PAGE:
Look for a video production company with a large number of glowing, positive reviews. The testimonials should include the writer’s identifying information such as their full name and company. If you want to be super-careful, do your homework and contact one or two of them. Try using LinkedIn, or get their contact information from their company’s website.
You can also request references from the prospective company, and call them. Here are a few questions you may wish to ask:
- Was your video everything you hoped it would be? Did it have good lighting, sound, and image clarity?
- Did the production company communicate well? Did they get back to you quickly, and keep you updated on their progress?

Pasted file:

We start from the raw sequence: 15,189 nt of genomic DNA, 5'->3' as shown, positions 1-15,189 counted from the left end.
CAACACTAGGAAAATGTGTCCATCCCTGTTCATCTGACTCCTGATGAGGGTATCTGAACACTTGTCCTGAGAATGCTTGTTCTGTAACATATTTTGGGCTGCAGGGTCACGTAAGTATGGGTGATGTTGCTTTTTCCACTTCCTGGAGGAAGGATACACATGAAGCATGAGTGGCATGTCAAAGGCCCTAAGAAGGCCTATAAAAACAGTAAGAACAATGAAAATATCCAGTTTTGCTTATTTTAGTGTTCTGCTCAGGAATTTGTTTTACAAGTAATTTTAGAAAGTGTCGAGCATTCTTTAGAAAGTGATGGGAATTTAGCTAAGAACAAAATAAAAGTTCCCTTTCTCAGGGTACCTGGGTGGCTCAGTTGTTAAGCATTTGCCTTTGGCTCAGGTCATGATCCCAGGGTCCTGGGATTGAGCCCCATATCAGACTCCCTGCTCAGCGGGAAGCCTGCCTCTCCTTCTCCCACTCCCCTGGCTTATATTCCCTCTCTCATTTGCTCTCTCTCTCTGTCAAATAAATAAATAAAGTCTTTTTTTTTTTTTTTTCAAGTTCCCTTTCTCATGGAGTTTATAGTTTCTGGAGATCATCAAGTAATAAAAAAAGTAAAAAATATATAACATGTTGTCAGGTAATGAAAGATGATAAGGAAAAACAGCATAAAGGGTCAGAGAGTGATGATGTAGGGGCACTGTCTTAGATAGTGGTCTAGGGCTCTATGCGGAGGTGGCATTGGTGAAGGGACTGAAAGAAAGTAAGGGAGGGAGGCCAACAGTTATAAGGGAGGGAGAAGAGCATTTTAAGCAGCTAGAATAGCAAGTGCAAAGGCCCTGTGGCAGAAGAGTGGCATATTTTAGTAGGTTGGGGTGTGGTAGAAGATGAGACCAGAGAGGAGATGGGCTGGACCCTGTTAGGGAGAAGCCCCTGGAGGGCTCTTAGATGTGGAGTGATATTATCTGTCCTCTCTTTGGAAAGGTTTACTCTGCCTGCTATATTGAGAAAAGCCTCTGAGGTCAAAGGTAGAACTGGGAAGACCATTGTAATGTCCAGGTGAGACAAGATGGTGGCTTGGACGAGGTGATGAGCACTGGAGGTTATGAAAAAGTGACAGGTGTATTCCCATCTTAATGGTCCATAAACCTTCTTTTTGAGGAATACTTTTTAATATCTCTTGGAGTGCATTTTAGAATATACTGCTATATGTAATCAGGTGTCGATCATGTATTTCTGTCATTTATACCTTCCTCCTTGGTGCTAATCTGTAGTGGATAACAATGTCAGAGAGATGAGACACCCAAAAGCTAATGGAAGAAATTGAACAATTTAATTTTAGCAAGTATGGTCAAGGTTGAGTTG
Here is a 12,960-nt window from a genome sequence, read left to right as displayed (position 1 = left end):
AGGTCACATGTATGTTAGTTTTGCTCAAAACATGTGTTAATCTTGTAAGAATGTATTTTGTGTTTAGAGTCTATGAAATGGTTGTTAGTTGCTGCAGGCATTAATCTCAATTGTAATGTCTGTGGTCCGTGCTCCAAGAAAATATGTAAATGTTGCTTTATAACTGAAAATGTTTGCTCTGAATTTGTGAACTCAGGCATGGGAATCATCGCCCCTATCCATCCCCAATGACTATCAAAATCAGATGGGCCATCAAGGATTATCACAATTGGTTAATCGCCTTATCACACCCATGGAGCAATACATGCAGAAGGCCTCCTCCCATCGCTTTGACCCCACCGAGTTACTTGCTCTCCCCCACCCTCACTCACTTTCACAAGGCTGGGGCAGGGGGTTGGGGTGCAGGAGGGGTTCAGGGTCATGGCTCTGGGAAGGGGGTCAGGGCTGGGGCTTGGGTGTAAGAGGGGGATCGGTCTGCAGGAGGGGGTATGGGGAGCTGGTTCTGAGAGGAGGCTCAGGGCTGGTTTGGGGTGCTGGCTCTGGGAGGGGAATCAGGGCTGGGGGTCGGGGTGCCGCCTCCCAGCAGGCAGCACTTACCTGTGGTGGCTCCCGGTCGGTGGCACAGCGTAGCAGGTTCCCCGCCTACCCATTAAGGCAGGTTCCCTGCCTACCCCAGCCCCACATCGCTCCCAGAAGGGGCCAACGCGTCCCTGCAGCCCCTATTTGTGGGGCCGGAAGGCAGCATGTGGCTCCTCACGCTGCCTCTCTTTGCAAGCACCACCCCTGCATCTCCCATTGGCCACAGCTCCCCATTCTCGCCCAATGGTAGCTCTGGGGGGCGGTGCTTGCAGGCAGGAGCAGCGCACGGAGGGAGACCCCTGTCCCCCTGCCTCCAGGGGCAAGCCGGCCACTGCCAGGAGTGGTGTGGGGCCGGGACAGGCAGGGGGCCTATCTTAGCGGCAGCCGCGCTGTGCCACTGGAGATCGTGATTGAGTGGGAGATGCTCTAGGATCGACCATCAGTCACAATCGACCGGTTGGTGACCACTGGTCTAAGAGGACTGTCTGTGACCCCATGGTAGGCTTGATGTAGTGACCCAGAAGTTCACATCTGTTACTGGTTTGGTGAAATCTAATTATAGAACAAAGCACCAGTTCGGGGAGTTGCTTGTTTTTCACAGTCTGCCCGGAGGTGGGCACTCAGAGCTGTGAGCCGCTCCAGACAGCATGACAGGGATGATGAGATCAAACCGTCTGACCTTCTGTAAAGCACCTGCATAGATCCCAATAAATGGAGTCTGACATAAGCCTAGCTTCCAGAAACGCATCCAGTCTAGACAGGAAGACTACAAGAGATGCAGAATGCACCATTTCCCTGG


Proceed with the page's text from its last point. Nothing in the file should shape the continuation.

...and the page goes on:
- Did the production company make suggestions to enhance the effectiveness of your video?
- Were they easy to work with?
Avoid a company that prices it’s services too low
Very simply, if it’s too good to be true, it usually isn’t true. I certainly understand wanting to be careful with your budget. However “you get what you pay for” is a commonly used phrase for a reason. If a price quote is rather low, that’s usually because they’re either having trouble getting work and may be on their way out of business, or they simply don’t have the skills to charge more.
Either way, if you choose the company with the extremely low offer, you run the risk of losing your money and/or ending up with a poorly produced video.
Related Article: Ways to Lower the Cost of Making a Business Video
Avoid a company if they don’t have relevant video samples to show you